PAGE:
Here is the second part in a weekly series of 57 Questions To Ask Yourself When Addressing Behavior Problems, #’s 22-42. (I’m going to try to shorten it as much as I can by writing as little as I can, but, look, it’s just long okay :); but it’s good information if you have to deal with this. This can even be modified for use at home. This part has to do with scheduling.
22. Is the schedule clearly outlined and posted so that the staff knows all the daily responsibilities?
23. Does the individual need added consistency and predictability in his/her schedule?
24. Does the individual need shorter work periods in certain areas to prevent undue stress and acting out?
25. How frequently does the individual need break times and for how long a time?
26. How can I schedule activities to meet all educational and physical needs?
27. Area activities sequenced to provide desirable activities following a less preferred activity in order to prevent behavior problems?
28. How much actual work or teaching time does each individual receive?
29. Is there a balance of independent activities, group activities, and leisure time according to the individual’s abilities?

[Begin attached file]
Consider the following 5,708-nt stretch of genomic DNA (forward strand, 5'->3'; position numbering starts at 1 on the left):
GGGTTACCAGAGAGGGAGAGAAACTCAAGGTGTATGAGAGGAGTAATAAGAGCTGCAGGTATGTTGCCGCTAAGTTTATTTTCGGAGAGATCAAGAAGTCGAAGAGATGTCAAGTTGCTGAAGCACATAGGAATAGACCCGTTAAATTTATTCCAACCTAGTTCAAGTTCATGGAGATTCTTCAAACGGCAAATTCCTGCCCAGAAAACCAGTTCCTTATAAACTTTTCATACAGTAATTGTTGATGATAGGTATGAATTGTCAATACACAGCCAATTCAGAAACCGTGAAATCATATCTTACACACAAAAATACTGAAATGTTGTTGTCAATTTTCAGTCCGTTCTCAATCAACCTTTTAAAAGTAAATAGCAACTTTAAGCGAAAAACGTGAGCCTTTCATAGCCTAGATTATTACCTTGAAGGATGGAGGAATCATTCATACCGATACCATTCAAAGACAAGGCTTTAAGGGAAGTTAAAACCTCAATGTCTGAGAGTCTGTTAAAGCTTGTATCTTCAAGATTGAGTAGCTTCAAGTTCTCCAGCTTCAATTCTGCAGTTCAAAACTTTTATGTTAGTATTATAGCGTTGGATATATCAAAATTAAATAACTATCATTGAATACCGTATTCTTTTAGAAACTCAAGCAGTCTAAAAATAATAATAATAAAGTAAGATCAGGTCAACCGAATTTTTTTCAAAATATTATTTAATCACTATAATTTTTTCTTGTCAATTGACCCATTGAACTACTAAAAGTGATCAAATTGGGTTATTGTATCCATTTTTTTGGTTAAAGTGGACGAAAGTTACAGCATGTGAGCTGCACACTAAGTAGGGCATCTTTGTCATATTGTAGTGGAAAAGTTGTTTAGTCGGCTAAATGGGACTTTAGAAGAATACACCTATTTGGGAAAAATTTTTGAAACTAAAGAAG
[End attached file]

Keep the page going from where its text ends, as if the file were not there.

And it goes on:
30. Does the individual know where to go and what to do during transitions?
31. Can transitions be scheduled to assist in the prevention of conflict or behavior problems?
32. Does the individual know what to do and where to go between activities?
33. Does the individual know when to begin and end a task?
34. Does the schedule offer a structured routine of activities which interfere with self-stimulatory (or other less desirable) behaviors?
35. Does the schedule clarify to the individual when self-stimulation is “acceptable” and when it is not?
36. Does the individual have access to activities with peers or the staff that allow for positive attention during the day around their particular area of interest?
37. Do I need to build in some reinforcement (e.g., edible or high-interest cues) for the individuals checking of the schedule?
38. Does a timer assist in the individual managing himself/herself during work times or to anticipate transitions?
39. Is the daily schedule visually represented (through objects, pictures, words, or a combination)? Does the schedule fit the individual’s cognitive abilities and overall development level?
40. Can the individual obtain some level of self-management by having his/her own schedule of daily job/activities?
41. Once the individual is independent and behaviorally appropriate in following a schedule routine, can I plan minor schedule changes to help the individual learn how to handle changes better?
42. Can I schedule activities outside the facility, or in a community, to generalize skills learned at the facility? If I need to teach additional skills appropriate to the community, can these be incorporated in to the individual’s behavior support plan?
In summary: Am I making the world predictable and reinforcing for the individual, and can he or she anticipate events or changes in daily events?